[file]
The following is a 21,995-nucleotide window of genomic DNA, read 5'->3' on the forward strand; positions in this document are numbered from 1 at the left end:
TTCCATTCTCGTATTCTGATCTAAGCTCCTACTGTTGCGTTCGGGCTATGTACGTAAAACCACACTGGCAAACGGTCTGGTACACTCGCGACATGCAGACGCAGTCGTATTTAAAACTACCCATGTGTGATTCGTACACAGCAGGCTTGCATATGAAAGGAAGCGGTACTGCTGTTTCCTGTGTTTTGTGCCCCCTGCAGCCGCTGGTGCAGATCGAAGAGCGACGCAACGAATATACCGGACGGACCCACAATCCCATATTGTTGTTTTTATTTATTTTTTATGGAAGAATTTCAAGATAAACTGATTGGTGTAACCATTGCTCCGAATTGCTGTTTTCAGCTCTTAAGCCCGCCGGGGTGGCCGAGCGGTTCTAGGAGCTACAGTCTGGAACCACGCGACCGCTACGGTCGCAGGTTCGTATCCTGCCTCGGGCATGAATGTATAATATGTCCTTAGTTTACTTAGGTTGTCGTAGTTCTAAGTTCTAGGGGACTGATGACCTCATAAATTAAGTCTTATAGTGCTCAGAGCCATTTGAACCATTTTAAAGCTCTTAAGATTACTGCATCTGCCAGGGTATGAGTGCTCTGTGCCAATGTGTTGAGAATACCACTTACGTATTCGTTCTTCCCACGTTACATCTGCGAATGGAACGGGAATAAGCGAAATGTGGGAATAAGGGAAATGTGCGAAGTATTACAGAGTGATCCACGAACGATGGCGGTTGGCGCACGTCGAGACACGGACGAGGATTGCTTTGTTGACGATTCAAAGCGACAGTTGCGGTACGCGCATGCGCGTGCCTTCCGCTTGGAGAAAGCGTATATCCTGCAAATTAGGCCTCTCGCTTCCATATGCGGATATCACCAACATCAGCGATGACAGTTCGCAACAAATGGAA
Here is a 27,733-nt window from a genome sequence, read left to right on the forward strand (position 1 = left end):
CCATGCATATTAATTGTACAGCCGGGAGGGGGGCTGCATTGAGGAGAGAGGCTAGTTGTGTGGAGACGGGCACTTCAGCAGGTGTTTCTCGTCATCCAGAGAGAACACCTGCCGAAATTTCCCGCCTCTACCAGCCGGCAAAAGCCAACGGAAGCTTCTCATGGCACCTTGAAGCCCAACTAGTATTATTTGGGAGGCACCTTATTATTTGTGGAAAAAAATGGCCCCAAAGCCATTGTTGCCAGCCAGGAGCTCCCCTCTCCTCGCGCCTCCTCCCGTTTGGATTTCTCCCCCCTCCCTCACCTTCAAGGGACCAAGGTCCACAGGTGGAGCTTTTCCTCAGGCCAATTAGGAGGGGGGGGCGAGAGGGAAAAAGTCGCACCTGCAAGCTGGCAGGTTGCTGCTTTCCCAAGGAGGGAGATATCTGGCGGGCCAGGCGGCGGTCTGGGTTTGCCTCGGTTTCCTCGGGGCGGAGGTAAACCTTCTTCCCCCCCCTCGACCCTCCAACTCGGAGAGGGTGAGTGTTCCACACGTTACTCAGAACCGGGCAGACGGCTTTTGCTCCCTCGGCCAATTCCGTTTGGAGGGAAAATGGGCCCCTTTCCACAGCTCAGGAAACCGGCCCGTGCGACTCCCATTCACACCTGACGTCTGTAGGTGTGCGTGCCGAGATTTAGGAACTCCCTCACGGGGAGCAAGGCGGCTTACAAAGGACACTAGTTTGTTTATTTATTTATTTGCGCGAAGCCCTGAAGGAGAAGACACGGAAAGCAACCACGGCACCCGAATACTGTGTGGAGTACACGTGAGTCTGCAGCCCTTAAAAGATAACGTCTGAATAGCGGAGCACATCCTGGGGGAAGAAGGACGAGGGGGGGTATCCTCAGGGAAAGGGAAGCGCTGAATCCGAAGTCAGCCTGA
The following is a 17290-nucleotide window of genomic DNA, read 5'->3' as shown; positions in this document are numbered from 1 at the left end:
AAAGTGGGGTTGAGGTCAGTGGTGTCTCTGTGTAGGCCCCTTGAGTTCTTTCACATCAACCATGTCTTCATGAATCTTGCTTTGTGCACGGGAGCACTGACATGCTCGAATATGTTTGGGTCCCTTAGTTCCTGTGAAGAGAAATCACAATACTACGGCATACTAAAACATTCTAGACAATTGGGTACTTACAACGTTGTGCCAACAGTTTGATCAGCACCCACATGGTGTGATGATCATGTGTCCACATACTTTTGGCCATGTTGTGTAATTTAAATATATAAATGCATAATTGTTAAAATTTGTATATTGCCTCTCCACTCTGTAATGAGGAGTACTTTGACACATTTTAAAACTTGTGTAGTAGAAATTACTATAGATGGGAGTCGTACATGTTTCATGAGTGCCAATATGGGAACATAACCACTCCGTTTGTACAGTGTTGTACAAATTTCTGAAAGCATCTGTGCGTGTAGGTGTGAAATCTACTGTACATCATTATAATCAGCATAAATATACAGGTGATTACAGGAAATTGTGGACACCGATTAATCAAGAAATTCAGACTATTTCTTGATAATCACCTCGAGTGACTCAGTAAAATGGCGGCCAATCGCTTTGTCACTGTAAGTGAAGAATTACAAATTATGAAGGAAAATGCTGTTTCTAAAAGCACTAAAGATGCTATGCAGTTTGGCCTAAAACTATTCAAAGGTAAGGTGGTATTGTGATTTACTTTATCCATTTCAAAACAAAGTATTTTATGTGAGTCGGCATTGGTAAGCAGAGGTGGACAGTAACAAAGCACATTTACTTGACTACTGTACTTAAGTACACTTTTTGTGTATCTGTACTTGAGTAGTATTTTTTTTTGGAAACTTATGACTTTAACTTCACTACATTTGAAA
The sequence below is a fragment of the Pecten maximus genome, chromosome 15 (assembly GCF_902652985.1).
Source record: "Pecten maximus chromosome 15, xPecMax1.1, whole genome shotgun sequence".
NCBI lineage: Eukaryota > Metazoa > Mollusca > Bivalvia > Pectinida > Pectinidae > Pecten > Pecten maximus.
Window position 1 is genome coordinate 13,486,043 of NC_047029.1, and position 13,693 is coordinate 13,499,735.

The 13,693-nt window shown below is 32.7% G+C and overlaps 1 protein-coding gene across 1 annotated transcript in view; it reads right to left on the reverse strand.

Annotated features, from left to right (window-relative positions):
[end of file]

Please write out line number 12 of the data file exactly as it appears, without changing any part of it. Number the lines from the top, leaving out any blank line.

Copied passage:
Annotated features, from left to right (window-relative positions):